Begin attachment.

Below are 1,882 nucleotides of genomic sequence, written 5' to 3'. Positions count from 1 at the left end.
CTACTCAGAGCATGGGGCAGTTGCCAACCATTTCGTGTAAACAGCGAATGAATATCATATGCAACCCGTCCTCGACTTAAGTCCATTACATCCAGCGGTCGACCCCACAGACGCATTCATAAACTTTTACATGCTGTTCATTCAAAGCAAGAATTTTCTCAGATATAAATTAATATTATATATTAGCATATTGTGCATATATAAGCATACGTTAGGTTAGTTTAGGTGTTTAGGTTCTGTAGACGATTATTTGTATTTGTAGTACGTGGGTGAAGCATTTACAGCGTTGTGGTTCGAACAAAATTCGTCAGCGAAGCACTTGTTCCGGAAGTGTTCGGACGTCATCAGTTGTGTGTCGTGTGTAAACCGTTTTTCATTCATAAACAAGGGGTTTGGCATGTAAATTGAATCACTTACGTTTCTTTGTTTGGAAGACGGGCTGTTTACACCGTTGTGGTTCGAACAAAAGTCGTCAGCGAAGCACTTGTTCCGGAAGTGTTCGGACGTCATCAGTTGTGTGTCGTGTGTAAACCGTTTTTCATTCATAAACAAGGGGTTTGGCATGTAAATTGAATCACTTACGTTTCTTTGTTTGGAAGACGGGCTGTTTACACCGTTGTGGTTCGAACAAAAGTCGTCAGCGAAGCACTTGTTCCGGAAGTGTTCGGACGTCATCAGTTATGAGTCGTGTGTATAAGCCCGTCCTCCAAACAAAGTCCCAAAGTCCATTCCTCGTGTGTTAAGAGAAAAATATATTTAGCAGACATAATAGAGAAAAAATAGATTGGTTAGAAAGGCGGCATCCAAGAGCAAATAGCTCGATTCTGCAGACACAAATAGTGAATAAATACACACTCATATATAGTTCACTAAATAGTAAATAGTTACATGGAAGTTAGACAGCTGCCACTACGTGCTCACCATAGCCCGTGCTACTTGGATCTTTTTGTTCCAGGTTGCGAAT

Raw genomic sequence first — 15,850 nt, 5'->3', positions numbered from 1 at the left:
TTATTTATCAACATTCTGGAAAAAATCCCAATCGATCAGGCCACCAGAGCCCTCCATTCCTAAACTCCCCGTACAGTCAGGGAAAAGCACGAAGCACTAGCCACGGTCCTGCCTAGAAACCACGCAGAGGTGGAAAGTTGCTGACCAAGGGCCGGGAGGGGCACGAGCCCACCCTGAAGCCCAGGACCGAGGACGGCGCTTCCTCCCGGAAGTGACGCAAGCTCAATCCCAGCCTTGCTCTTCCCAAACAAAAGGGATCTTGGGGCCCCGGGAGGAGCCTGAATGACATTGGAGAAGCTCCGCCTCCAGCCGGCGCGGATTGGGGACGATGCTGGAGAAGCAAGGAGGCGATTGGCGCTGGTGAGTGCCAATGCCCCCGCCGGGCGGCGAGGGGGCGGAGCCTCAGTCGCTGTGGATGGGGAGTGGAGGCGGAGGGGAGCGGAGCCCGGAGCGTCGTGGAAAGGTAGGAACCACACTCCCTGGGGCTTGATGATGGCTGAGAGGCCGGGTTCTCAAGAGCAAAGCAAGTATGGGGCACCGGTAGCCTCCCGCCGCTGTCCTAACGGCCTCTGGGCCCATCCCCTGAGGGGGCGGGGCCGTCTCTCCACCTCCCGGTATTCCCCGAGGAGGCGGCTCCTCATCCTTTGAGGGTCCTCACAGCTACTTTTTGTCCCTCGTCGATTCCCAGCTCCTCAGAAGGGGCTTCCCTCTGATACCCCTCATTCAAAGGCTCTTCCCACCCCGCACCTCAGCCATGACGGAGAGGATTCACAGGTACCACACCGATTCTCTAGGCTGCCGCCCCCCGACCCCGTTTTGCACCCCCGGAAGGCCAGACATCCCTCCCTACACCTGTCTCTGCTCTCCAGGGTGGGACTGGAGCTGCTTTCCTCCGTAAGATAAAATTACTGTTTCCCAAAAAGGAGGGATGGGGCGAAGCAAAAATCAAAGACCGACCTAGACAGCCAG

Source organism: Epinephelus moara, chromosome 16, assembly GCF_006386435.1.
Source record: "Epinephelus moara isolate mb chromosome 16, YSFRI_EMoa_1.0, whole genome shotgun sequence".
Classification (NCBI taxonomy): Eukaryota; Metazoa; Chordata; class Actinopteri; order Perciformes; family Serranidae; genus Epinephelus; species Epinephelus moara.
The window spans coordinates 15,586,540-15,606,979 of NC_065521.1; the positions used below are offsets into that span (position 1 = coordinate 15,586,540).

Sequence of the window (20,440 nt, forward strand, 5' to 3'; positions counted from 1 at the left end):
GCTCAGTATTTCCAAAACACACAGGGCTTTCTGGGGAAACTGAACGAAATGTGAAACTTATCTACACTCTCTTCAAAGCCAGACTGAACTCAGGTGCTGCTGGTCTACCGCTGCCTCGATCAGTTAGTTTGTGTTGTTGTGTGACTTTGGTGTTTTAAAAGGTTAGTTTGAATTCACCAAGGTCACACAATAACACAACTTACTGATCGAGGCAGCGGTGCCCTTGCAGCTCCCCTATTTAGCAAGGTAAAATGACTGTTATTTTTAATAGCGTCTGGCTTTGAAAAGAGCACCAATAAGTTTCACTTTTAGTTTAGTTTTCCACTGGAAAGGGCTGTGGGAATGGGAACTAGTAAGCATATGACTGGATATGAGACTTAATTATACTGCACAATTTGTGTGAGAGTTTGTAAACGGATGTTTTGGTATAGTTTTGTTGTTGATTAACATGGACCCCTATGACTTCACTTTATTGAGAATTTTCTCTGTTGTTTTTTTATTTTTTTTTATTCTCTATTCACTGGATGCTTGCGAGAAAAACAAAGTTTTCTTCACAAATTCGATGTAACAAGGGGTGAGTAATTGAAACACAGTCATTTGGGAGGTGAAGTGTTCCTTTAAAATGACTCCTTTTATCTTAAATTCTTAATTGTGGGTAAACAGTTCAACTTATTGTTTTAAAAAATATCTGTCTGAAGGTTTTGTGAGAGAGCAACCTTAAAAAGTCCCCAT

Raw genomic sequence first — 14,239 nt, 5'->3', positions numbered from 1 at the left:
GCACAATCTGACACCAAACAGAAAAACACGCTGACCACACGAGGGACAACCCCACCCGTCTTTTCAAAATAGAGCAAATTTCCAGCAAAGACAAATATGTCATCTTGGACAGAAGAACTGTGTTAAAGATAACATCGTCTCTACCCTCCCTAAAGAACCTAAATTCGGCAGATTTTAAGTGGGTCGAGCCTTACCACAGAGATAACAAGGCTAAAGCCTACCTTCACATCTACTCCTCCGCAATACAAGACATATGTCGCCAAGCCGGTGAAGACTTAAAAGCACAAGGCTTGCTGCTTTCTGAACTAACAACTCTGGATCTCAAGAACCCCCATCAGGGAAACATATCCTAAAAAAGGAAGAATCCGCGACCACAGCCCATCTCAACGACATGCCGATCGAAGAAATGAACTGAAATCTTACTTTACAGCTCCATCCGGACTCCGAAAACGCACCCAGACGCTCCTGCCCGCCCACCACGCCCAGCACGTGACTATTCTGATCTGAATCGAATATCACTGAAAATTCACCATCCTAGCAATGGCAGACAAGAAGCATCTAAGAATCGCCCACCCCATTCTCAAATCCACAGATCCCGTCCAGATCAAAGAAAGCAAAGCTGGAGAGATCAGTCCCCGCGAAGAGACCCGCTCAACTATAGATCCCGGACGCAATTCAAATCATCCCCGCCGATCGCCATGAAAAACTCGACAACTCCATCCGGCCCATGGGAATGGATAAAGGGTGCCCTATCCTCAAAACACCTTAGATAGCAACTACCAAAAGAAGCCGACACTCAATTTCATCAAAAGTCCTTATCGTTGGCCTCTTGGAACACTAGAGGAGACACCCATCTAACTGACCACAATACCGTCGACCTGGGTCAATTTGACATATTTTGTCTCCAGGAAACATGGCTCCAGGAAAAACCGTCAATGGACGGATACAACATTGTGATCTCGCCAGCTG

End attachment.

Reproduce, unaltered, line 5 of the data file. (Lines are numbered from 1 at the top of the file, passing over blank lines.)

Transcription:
Source organism: Epinephelus moara, chromosome 16, assembly GCF_006386435.1.